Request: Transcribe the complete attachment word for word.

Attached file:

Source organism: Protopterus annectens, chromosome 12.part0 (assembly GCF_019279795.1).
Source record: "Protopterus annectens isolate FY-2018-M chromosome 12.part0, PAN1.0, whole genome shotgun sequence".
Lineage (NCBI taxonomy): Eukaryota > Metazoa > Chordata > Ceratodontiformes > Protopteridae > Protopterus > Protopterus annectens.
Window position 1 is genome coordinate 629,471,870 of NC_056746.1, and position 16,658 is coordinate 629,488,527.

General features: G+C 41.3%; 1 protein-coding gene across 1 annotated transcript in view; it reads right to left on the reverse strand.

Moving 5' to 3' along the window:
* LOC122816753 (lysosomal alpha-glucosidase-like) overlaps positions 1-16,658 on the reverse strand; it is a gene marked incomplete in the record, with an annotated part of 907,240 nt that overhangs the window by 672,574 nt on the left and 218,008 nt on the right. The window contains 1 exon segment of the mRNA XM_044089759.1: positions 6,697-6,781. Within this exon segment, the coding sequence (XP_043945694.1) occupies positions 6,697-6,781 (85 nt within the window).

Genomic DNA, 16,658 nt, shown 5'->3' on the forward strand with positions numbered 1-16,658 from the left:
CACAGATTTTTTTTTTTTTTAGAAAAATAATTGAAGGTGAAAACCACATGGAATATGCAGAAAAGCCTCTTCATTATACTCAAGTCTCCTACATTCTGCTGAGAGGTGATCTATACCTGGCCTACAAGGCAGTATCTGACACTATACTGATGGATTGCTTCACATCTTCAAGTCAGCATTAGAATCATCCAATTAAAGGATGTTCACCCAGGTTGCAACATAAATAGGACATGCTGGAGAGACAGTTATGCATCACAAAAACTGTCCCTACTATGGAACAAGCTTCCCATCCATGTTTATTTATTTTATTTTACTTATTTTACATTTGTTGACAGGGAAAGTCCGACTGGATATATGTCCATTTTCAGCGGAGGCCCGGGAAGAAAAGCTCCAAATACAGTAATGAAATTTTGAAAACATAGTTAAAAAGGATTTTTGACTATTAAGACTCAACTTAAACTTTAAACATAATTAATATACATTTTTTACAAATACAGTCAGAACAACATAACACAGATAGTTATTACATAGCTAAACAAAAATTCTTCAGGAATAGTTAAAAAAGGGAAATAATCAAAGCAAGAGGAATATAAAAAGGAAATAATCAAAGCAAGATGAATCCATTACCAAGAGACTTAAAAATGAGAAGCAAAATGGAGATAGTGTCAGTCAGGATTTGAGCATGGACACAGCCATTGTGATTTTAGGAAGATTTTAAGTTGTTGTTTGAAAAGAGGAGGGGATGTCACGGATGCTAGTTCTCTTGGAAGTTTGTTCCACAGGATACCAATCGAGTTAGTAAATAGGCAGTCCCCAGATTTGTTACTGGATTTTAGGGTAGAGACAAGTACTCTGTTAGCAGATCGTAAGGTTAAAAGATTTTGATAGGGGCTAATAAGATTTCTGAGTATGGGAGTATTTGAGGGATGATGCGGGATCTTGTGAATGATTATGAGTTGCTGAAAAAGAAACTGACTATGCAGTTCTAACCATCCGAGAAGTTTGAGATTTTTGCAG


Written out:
Source organism: Protopterus annectens, chromosome 12.part0 (assembly GCF_019279795.1).
Source record: "Protopterus annectens isolate FY-2018-M chromosome 12.part0, PAN1.0, whole genome shotgun sequence".
Lineage (NCBI taxonomy): Eukaryota > Metazoa > Chordata > Ceratodontiformes > Protopteridae > Protopterus > Protopterus annectens.
Window position 1 is genome coordinate 629,471,870 of NC_056746.1, and position 16,658 is coordinate 629,488,527.

General features: G+C 41.3%; 1 protein-coding gene across 1 annotated transcript in view; it reads right to left on the reverse strand.

Moving 5' to 3' along the window:
* LOC122816753 (lysosomal alpha-glucosidase-like) overlaps positions 1-16,658 on the reverse strand; it is a gene marked incomplete in the record, with an annotated part of 907,240 nt that overhangs the window by 672,574 nt on the left and 218,008 nt on the right. The window contains 1 exon segment of the mRNA XM_044089759.1: positions 6,697-6,781. Within this exon segment, the coding sequence (XP_043945694.1) occupies positions 6,697-6,781 (85 nt within the window).

Genomic DNA, 16,658 nt, shown 5'->3' on the forward strand with positions numbered 1-16,658 from the left:
CACAGATTTTTTTTTTTTTTAGAAAAATAATTGAAGGTGAAAACCACATGGAATATGCAGAAAAGCCTCTTCATTATACTCAAGTCTCCTACATTCTGCTGAGAGGTGATCTATACCTGGCCTACAAGGCAGTATCTGACACTATACTGATGGATTGCTTCACATCTTCAAGTCAGCATTAGAATCATCCAATTAAAGGATGTTCACCCAGGTTGCAACATAAATAGGACATGCTGGAGAGACAGTTATGCATCACAAAAACTGTCCCTACTATGGAACAAGCTTCCCATCCATGTTTATTTATTTTATTTTACTTATTTTACATTTGTTGACAGGGAAAGTCCGACTGGATATATGTCCATTTTCAGCGGAGGCCCGGGAAGAAAAGCTCCAAATACAGTAATGAAATTTTGAAAACATAGTTAAAAAGGATTTTTGACTATTAAGACTCAACTTAAACTTTAAACATAATTAATATACATTTTTTACAAATACAGTCAGAACAACATAACACAGATAGTTATTACATAGCTAAACAAAAATTCTTCAGGAATAGTTAAAAAAGGGAAATAATCAAAGCAAGAGGAATATAAAAAGGAAATAATCAAAGCAAGATGAATCCATTACCAAGAGACTTAAAAATGAGAAGCAAAATGGAGATAGTGTCAGTCAGGATTTGAGCATGGACACAGCCATTGTGATTTTAGGAAGATTTTAAGTTGTTGTTTGAAAAGAGGAGGGGATGTCACGGATGCTAGTTCTCTTGGAAGTTTGTTCCACAGGATACCAATCGAGTTAGTAAATAGGCAGTCCCCAGATTTGTTACTGGATTTTAGGGTAGAGACAAGTACTCTGTTAGCAGATCGTAAGGTTAAAAGATTTTGATAGGGGCTAATAAGATTTCTGAGTATGGGAGTATTTGAGGGATGATGCGGGATCTTGTGAATGATTATGAGTTGCTGAAAAAGAAACTGACTATGCAGTTCTAACCATCCGAGAAGTTTGAGATTTTTGCAG